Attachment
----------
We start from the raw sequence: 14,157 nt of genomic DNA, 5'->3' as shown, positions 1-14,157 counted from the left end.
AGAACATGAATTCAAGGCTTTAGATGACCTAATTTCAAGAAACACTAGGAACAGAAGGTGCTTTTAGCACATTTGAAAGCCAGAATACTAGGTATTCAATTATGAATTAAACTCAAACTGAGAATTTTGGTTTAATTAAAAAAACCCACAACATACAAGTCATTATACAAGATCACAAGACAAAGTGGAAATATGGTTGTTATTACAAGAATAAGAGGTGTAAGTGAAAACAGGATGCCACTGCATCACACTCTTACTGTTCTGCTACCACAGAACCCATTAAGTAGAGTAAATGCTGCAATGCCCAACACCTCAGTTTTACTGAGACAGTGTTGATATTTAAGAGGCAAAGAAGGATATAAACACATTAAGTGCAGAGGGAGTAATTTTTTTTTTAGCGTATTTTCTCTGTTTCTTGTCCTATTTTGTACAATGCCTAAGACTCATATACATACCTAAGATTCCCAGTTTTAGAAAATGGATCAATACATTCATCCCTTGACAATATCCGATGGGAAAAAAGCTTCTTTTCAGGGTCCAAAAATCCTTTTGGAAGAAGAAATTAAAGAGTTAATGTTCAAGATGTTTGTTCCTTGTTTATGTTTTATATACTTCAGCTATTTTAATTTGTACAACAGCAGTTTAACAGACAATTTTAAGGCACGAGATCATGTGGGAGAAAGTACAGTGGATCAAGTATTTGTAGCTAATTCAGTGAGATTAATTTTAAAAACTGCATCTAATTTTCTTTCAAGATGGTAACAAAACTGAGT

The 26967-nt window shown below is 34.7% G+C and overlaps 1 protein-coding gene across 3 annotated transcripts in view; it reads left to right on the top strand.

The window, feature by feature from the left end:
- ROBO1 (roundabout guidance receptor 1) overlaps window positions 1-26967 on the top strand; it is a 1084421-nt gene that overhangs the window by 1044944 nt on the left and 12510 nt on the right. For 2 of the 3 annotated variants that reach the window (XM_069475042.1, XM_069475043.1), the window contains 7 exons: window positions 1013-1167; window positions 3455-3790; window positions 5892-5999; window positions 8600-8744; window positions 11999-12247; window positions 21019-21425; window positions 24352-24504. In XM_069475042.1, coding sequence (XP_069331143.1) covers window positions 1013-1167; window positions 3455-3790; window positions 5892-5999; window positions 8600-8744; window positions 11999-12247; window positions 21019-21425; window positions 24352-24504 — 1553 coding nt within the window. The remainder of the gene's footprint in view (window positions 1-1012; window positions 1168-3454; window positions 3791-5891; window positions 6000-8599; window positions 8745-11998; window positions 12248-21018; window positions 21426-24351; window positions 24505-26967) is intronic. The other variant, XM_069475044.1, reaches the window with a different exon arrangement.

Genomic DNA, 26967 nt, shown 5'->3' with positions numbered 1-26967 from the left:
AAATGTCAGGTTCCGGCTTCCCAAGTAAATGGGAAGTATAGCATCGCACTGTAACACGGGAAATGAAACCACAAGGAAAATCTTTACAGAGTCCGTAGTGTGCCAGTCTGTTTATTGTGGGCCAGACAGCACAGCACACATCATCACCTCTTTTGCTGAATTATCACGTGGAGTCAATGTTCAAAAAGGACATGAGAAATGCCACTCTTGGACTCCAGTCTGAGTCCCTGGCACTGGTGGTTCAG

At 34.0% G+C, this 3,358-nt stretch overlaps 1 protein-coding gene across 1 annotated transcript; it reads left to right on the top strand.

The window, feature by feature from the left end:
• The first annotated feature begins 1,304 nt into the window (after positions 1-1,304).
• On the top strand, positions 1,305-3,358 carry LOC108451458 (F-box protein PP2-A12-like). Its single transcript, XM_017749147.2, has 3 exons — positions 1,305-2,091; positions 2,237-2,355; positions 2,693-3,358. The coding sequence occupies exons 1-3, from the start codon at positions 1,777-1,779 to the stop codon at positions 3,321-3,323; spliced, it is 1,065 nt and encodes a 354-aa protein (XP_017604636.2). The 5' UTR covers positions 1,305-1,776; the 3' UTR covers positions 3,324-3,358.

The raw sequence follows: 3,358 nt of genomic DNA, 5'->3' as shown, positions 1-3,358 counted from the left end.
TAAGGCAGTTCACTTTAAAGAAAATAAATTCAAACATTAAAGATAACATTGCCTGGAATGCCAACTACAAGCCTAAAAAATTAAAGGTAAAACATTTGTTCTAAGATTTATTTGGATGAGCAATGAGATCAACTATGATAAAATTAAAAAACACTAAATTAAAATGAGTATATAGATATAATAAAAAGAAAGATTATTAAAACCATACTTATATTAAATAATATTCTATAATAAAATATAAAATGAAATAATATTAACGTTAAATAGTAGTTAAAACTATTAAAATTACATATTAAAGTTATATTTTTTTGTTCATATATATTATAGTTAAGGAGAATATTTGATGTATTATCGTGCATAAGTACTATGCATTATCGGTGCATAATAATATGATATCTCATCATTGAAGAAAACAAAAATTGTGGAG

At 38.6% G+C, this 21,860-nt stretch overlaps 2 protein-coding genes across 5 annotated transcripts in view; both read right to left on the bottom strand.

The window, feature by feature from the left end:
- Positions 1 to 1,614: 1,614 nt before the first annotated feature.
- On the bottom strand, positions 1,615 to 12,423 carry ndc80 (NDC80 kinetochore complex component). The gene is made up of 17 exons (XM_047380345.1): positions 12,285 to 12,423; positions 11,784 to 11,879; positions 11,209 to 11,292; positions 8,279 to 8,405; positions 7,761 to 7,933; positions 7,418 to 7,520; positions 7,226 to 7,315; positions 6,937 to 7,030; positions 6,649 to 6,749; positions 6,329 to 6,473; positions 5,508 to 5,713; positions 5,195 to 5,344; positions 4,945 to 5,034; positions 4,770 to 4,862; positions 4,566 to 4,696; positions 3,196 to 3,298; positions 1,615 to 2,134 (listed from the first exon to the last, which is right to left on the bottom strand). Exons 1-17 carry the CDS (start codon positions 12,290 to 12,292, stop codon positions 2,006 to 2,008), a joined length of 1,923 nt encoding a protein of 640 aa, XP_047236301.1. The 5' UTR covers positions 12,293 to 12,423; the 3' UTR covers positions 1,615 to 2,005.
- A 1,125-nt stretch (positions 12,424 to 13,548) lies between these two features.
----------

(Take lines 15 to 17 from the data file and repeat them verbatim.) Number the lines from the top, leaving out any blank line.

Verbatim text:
The window, feature by feature from the left end:
- Positions 1 to 1,614: 1,614 nt before the first annotated feature.
- On the bottom strand, positions 1,615 to 12,423 carry ndc80 (NDC80 kinetochore complex component). The gene is made up of 17 exons (XM_047380345.1): positions 12,285 to 12,423; positions 11,784 to 11,879; positions 11,209 to 11,292; positions 8,279 to 8,405; positions 7,761 to 7,933; positions 7,418 to 7,520; positions 7,226 to 7,315; positions 6,937 to 7,030; positions 6,649 to 6,749; positions 6,329 to 6,473; positions 5,508 to 5,713; positions 5,195 to 5,344; positions 4,945 to 5,034; positions 4,770 to 4,862; positions 4,566 to 4,696; positions 3,196 to 3,298; positions 1,615 to 2,134 (listed from the first exon to the last, which is right to left on the bottom strand). Exons 1-17 carry the CDS (start codon positions 12,290 to 12,292, stop codon positions 2,006 to 2,008), a joined length of 1,923 nt encoding a protein of 640 aa, XP_047236301.1. The 5' UTR covers positions 12,293 to 12,423; the 3' UTR covers positions 1,615 to 2,005.